Also known as junk bonds, high-yield bonds are bonds issued by companies that are judged likely, relative to stronger companies, to default by failing to make interest and principal payments on schedule. The companies are typically small, but they may be large. At the end of 1999, there were about $600 billion of high-yield bonds outstanding.
A bond is termed high-yield if its carries a speculative-grade rating from Moody's Investors Service, Standard & Poor's or both.
A high-yield bond will trade at a yield that is high relative to the yields of better-quality bonds of comparable maturity. Its yield may be higher because it has a bigger coupon, or because it trades at a lower price. A high-yield bond that trades at a price significantly below par may not always have been a high-yield bond. It may have started out as an investment-grade bond, trading closer to par, and become a high-yield bond as its price dropped, reflecting deterioration in the issuer's ability to service its debt.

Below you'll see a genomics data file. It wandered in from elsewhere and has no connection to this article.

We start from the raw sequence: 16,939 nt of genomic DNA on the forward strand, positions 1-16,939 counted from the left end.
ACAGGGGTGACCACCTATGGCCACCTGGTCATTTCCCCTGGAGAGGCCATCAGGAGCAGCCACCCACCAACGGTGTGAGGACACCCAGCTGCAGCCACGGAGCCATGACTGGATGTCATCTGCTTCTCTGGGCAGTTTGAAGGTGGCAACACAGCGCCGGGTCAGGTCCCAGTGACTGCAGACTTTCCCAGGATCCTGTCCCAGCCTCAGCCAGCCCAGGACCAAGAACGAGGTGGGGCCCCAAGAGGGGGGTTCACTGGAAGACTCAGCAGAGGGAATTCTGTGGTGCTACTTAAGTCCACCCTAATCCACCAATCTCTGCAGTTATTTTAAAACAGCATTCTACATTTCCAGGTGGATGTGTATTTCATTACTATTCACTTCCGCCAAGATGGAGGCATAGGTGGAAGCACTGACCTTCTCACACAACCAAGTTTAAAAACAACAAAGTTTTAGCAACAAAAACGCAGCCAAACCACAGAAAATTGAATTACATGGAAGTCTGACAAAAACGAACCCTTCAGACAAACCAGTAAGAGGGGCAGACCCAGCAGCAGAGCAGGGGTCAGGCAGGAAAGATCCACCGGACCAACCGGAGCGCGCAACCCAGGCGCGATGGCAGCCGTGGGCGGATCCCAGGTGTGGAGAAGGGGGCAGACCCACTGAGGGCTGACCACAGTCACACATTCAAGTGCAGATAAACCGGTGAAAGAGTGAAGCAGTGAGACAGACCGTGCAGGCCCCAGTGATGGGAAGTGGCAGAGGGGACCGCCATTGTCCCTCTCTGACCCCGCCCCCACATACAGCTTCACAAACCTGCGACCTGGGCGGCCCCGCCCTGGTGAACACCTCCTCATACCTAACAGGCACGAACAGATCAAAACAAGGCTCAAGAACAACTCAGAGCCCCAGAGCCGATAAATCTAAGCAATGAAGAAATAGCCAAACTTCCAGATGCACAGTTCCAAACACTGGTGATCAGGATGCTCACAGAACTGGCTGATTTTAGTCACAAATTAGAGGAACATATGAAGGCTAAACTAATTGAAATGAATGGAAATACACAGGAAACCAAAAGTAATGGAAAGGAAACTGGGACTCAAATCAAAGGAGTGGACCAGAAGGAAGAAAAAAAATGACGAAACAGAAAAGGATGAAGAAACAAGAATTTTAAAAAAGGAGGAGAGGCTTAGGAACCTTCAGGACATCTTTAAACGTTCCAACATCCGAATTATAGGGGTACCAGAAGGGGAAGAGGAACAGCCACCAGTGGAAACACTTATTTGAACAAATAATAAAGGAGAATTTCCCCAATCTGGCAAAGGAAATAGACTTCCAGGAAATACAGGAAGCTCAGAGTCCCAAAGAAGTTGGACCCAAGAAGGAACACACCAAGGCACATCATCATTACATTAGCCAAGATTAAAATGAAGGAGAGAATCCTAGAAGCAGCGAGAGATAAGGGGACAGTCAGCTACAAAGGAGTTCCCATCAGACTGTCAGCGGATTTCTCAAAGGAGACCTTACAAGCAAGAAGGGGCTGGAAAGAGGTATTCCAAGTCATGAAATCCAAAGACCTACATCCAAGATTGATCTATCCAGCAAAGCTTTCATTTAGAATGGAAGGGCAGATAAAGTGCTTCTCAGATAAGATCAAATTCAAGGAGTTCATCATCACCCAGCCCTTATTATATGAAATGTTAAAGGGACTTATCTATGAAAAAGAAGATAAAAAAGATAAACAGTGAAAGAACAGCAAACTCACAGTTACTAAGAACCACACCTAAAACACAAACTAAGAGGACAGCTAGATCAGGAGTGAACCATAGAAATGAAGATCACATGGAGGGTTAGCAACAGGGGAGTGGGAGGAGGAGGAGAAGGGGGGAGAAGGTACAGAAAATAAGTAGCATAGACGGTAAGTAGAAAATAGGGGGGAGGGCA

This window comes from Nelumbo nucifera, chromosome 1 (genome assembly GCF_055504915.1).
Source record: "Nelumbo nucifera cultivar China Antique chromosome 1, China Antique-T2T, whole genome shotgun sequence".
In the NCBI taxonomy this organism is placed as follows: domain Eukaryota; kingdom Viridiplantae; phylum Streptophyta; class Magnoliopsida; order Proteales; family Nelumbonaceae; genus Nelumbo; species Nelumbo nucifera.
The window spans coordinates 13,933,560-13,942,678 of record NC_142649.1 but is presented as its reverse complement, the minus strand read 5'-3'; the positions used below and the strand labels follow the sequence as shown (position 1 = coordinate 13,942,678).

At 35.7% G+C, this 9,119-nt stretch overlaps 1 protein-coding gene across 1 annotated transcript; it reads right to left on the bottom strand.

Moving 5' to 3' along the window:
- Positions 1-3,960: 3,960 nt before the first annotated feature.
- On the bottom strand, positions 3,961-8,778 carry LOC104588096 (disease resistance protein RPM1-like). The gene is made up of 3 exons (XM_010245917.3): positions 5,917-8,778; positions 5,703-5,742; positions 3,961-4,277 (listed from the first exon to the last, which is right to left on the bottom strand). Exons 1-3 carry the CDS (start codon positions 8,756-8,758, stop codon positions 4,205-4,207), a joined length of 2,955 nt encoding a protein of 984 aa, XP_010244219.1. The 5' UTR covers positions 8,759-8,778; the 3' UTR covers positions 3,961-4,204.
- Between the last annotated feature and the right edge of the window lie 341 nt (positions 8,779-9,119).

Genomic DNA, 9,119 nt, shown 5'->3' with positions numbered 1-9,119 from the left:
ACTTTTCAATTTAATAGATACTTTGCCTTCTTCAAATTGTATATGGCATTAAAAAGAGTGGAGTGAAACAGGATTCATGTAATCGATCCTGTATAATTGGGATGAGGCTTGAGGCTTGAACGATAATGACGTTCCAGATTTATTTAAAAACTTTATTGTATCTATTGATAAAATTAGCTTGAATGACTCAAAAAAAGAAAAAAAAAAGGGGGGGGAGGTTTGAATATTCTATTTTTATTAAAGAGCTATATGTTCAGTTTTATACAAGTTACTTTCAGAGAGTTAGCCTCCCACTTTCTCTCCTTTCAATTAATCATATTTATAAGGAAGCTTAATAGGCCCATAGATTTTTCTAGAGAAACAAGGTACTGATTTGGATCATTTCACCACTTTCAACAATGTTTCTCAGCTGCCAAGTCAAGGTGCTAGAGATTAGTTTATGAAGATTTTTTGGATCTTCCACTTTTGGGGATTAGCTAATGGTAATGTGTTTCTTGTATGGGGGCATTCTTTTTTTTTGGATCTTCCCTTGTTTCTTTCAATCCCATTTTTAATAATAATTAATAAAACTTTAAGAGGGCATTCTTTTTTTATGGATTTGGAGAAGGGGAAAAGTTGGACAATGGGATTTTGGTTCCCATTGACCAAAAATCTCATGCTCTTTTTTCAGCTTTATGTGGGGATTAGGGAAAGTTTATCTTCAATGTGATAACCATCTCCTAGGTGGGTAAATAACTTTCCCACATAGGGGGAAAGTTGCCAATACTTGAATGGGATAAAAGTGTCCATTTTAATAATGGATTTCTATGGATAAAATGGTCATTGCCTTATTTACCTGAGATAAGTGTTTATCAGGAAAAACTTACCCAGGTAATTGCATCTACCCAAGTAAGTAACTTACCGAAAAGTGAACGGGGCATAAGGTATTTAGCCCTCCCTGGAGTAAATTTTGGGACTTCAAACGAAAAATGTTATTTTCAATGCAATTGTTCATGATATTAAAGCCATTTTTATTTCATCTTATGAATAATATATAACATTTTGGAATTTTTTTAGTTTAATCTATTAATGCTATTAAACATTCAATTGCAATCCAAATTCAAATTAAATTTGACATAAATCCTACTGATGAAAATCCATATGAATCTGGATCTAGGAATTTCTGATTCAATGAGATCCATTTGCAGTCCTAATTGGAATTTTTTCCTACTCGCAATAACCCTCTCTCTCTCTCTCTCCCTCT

Because of the risk of default, high-yield bonds are not recommended for individual investors, except through mutual funds or in other large, diversified portfolios.